Beliefs are a funny thing.
Beliefs are a state of mind in which you regard a thing to be true. It makes sense that if you regard a thing to be true, you’re more likely to take action consistent with that belief.
Some beliefs support us to open and grow, while others keep us stuck in mediocrity. At times, you may wonder why you’re not achieving the results you seek even though you’re taking action. This can be a frustrating place to be. It often stems from an unconscious or unexplored belief.
Even the most seasoned and successful entrepreneurs can have a belief they don’t realize is holding them back or no longer serves them. They just know something is off.
The key is to become aware of what your beliefs are serving. Many beliefs are learned and are usually designed to protect us, keep us right, look good, or avoid pain. Sometimes it’s a matter of bringing awareness to it and shifting it.
Speaking of shifting, one of my clients had a long and successful career working for a large company as an employee. She successfully climbed the corporate ladder and got the itch to start her own business.
As an employee, she was conditioned to churn out projects in a certain way. The process she followed included having her projects reviewed by several levels, changed multiple times, and re-worked before launching it. Over time, she developed a belief that this is how you launch projects.
When the time came for her to launch her new eBook for her own business, she got stopped before she even started. She became overwhelmed with the project saying, “it’s going to take a long time”.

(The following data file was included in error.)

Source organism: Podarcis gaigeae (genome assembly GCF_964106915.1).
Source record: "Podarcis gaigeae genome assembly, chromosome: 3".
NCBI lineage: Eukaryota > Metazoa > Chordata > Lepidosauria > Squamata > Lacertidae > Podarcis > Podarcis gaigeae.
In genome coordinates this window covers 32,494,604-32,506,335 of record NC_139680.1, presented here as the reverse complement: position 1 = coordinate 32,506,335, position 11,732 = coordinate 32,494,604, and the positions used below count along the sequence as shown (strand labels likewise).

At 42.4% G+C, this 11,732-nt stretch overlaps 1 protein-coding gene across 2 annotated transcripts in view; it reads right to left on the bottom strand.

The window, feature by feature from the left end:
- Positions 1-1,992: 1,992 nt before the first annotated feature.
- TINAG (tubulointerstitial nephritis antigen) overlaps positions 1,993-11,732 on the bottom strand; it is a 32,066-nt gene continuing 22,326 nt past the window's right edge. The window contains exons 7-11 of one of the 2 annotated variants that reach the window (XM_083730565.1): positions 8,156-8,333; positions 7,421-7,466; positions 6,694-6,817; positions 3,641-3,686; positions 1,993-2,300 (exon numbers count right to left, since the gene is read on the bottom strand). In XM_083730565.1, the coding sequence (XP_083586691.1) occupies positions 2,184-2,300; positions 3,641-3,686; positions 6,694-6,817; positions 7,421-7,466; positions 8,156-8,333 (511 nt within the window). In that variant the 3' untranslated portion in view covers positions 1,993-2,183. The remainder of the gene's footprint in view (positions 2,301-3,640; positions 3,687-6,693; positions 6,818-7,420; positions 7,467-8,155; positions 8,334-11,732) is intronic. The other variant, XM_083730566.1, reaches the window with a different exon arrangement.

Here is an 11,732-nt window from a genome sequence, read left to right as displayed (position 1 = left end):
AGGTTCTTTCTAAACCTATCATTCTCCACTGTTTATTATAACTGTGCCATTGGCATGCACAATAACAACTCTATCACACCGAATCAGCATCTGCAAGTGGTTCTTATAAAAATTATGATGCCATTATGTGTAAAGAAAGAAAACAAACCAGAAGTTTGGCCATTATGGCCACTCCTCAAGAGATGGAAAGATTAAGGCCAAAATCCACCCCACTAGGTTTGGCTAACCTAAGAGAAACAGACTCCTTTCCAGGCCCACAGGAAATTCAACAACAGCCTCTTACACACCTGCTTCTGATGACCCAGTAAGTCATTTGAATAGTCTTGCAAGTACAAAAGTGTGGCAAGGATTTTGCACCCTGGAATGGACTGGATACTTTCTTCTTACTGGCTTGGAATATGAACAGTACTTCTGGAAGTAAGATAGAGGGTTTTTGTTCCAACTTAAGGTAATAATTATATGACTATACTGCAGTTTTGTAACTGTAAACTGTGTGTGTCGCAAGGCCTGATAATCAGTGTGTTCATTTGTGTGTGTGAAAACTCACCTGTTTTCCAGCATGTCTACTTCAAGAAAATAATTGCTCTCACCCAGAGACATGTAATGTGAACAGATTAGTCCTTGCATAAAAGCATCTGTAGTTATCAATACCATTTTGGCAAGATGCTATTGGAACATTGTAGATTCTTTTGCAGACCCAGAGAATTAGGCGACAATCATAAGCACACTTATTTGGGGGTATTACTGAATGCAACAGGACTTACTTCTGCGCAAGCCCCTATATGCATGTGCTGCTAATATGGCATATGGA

Underneath that notion, was her employee belief that her eBook needed to be “perfect” before launching it. She tried to apply a belief that worked in a corporate structure in her entrepreneurial pursuit.
As an entrepreneur, if you wait until your product is “perfect”, you may never launch at all. While you want to make sure your product is a good one, too many revisions will slow you down and stop you before you get started.
I asked her, “What is possible if you launched your eBook, then improved it after you received some feedback from the people who downloaded it?”
There was silence, and then a break through.
With this newfound awareness, she decided to keep the format of her first eBook simple. Instead of waiting to launch a “perfect” edition, she decided to get feedback from early adopters and invite their feedback through her launch process, helping her to create an improved offering in future editions.
While her employee-minded belief worked to navigate the corporate environment, she now has access to a new entrepreneurial belief to empower her to accelerate her results. Instead of waiting to create perfection, she’s creating an eBook that invites feedback and engages her prospects.
While she’s building a following, she’s simultaneously building a better product and filling her prospect pipeline.
Beliefs are a funny thing, aren’t they?